The Crags of North Marshall

Page Type Page Type: Trip Report
Location Lat/Lon: 38.77600°N / 78.2033°W
Date Date Climbed/Hiked: Nov 30, 0000
Activities Activities: Trad Climbing, Toprope, Bouldering, Scrambling
Seasons Season: Spring, Summer, Fall, Winter

Scrambles and Climbs off a Well-beaten Path

Crag on North Marshall


Mount Marshall is a very popular destination in Shenandoah Park, with good reasons-- it is one of the highest peaks in the park's North District, the trail over North Marshall passes some open clifftops with beautiful views to the west, and the hike to those cliffs, which are just south of the summit, is less than a mile.

Those cliffs provide opportunities for scrambling and toproping, but two problems exist: people looking for solitude may not find it, and anyone below the clifftops may be at risk from unaware hikers throwing rocks from above.

But there are some other crags that are even closer to the trailhead but which see far less usage, and they are the focus of this page. These crags are excellent for scrambling and also offer technical climbing on cliffs up to about 40' high. Although I have not used a rope on any of those routes, I know from comparison to roped climbs I have done that good routes starting from at least 5.7 are possible. Another plus is that these cliffs, which face mostly south, have some of the best views in the park, as the crest of the Blue Ridge through Shenandoah stretches before you. Although there is better technical climbing at Big Devils Stairs, Old Rag Mountain, and Little Stony Man Cliffs, the first two require approaches of 2-3.5 miles, and the third may be busy with other climbers and will almost definitely be seeing heavy hiking traffic.

There is a climbing guide with a developed section on the park-- Virginia Climber’s Guide by Jeff Watson, and it may have beta for these crags. Since it has received mostly negative customer reviews on Amazon, including complaints by long-time park visitors about not finding crags and routes where the author says they should be, and since a link implies an endorsement to me, I have not made a link for the book. Also, I cannot vouch for or against it since I haven't read it. But I do mention it for those interested in looking into it.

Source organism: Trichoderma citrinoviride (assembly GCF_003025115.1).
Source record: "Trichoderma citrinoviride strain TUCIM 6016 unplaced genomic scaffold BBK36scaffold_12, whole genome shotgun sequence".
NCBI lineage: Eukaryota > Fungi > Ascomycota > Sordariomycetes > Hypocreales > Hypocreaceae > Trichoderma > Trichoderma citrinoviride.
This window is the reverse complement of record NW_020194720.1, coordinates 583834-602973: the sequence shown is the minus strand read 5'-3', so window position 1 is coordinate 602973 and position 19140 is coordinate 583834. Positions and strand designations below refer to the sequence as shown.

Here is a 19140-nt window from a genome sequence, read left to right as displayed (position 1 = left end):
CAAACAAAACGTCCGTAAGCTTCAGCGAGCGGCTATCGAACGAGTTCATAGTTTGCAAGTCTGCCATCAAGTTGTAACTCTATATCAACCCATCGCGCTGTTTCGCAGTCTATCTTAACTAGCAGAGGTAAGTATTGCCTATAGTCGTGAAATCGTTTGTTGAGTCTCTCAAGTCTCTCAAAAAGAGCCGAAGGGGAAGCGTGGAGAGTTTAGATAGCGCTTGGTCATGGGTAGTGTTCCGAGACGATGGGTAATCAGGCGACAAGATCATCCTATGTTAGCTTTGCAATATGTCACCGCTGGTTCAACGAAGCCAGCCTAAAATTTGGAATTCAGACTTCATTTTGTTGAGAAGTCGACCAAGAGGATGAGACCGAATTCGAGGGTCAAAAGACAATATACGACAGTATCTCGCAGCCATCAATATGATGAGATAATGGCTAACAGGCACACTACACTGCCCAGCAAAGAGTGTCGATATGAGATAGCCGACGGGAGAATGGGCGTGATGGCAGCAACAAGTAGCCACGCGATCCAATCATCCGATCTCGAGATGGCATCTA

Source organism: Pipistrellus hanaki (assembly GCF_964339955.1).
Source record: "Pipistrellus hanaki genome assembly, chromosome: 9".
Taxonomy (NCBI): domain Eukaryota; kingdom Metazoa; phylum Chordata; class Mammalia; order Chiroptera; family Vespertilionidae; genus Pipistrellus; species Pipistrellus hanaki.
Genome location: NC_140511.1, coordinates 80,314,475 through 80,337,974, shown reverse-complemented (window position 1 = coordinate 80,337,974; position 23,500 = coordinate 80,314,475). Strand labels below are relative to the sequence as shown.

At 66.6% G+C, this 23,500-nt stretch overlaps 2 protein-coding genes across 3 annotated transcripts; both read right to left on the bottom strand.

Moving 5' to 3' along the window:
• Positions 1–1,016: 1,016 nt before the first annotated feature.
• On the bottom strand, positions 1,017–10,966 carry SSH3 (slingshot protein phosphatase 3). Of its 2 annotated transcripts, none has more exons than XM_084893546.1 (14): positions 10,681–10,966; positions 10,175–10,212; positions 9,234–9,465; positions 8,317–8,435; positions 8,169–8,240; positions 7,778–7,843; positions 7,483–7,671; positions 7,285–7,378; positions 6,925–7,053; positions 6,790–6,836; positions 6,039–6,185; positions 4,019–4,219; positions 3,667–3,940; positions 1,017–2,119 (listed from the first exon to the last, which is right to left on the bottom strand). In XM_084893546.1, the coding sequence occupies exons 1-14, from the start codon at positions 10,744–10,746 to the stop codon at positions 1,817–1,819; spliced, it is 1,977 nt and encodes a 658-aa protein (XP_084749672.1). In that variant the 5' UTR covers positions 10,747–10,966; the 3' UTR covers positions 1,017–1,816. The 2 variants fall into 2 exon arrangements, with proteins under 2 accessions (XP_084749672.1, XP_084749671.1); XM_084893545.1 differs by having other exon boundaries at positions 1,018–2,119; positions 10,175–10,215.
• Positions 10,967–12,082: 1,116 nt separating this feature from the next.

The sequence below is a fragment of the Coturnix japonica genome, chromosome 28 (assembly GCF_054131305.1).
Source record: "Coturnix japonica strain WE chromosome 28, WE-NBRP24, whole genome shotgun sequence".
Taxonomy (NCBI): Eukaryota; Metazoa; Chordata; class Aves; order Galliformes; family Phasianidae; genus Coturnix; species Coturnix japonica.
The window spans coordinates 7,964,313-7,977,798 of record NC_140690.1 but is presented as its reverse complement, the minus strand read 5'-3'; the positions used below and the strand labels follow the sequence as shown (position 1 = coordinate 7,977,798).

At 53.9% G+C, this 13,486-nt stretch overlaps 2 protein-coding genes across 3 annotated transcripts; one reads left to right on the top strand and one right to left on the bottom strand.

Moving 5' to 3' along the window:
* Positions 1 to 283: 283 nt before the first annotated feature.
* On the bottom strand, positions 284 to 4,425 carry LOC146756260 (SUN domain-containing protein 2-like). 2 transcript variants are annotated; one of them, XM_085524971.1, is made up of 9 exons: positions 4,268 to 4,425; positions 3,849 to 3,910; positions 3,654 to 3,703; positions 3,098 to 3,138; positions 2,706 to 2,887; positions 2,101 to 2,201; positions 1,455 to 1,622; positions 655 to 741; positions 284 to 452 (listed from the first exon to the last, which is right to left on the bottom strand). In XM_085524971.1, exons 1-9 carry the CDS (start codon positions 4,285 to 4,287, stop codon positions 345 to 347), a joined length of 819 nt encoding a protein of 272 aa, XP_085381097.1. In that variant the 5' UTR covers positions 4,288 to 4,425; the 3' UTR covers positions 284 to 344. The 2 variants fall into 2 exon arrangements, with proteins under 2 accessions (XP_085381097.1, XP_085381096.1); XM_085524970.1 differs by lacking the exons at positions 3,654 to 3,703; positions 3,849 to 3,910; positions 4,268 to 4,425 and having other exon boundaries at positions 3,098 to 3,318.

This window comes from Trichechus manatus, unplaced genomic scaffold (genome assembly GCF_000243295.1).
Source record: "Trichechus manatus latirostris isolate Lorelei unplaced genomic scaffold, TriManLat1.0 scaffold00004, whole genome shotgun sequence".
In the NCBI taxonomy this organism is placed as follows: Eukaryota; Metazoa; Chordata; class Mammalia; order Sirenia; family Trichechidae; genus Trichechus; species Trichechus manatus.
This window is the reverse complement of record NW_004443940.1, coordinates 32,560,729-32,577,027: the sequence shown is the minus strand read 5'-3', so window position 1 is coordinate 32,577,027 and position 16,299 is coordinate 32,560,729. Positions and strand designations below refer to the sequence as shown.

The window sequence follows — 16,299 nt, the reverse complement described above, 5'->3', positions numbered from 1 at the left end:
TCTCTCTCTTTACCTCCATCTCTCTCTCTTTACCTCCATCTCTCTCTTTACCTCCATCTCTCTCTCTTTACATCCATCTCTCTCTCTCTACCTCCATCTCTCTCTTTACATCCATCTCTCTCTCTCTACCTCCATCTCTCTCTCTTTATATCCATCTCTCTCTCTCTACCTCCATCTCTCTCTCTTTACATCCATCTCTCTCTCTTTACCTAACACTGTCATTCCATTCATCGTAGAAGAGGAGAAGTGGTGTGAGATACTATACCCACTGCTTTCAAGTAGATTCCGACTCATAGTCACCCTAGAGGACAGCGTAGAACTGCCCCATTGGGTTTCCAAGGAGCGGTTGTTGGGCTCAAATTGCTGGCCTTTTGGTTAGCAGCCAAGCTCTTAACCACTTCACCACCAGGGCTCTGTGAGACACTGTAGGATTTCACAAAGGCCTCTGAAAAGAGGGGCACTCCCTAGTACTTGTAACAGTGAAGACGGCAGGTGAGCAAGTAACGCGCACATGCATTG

North Marshall Crags

Getting There and Finding the Crags

Crag on North Marshall-- Near the Top
North Marshall Crags

Skyline Drive runs north-south through Shenandoah National Park, and there are four access points for it. To reach the crags on North Marshall, it makes the most sense to enter either at the Front Royal (north) entrance or the Thornton Gap entrance.

The trailhead is on the eastern side of Skyline Drive between Mileposts 15 and 16 (just before 16, to be more exact). The Appalachian Trail intersects the parking area here. From the parking area, go left on the AT. After about five minutes of hiking, a large outcrop will be visible just a few yards from the trail, and a short, obvious use trail leads to the outcrop.

There are at least two more crag areas beyond this first one, and they are easily reached via use trails and some mild bushwhacking (Note: dense undergrowth late spring through early fall may make this bushwhacking not so mild).

I don't have experience leading anything here, which is why I suggest toproping these rocks if you want to get into the technical stuff. Some of the crags have sufficient natural anchors atop or close to them, but it would be wise to bring your own gear for setting up anchors.

It is illegal to drill, chip, or do anything else to alter the rock!


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